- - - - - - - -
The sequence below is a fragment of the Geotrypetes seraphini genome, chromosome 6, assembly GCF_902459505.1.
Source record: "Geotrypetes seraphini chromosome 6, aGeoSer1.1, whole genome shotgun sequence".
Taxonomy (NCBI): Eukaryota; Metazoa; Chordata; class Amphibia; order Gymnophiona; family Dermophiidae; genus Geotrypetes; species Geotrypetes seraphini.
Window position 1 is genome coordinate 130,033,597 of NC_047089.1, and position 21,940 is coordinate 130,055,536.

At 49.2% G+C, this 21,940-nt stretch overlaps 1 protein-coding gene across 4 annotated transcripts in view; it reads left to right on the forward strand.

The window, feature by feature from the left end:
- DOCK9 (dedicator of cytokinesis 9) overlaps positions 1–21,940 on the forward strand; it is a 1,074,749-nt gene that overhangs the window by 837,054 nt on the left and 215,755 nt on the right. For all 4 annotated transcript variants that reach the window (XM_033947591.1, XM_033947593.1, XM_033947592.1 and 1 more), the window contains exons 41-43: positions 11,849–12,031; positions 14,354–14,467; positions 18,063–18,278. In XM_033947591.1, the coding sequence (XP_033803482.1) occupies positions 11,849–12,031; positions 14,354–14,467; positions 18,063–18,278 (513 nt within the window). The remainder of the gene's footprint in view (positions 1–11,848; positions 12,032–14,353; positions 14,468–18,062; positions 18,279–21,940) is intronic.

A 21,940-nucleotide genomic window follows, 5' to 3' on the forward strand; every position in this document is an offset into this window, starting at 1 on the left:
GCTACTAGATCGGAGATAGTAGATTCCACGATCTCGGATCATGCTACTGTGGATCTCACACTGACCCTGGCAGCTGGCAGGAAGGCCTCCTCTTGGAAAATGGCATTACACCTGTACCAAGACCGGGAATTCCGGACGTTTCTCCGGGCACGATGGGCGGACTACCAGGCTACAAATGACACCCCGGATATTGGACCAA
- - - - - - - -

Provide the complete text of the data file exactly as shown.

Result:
The sequence below is a fragment of the Geotrypetes seraphini genome, chromosome 6, assembly GCF_902459505.1.
Source record: "Geotrypetes seraphini chromosome 6, aGeoSer1.1, whole genome shotgun sequence".
Taxonomy (NCBI): Eukaryota; Metazoa; Chordata; class Amphibia; order Gymnophiona; family Dermophiidae; genus Geotrypetes; species Geotrypetes seraphini.
Window position 1 is genome coordinate 130,033,597 of NC_047089.1, and position 21,940 is coordinate 130,055,536.

At 49.2% G+C, this 21,940-nt stretch overlaps 1 protein-coding gene across 4 annotated transcripts in view; it reads left to right on the forward strand.

The window, feature by feature from the left end:
- DOCK9 (dedicator of cytokinesis 9) overlaps positions 1–21,940 on the forward strand; it is a 1,074,749-nt gene that overhangs the window by 837,054 nt on the left and 215,755 nt on the right. For all 4 annotated transcript variants that reach the window (XM_033947591.1, XM_033947593.1, XM_033947592.1 and 1 more), the window contains exons 41-43: positions 11,849–12,031; positions 14,354–14,467; positions 18,063–18,278. In XM_033947591.1, the coding sequence (XP_033803482.1) occupies positions 11,849–12,031; positions 14,354–14,467; positions 18,063–18,278 (513 nt within the window). The remainder of the gene's footprint in view (positions 1–11,848; positions 12,032–14,353; positions 14,468–18,062; positions 18,279–21,940) is intronic.

A 21,940-nucleotide genomic window follows, 5' to 3' on the forward strand; every position in this document is an offset into this window, starting at 1 on the left:
GCTACTAGATCGGAGATAGTAGATTCCACGATCTCGGATCATGCTACTGTGGATCTCACACTGACCCTGGCAGCTGGCAGGAAGGCCTCCTCTTGGAAAATGGCATTACACCTGTACCAAGACCGGGAATTCCGGACGTTTCTCCGGGCACGATGGGCGGACTACCAGGCTACAAATGACACCCCGGATATTGGACCAA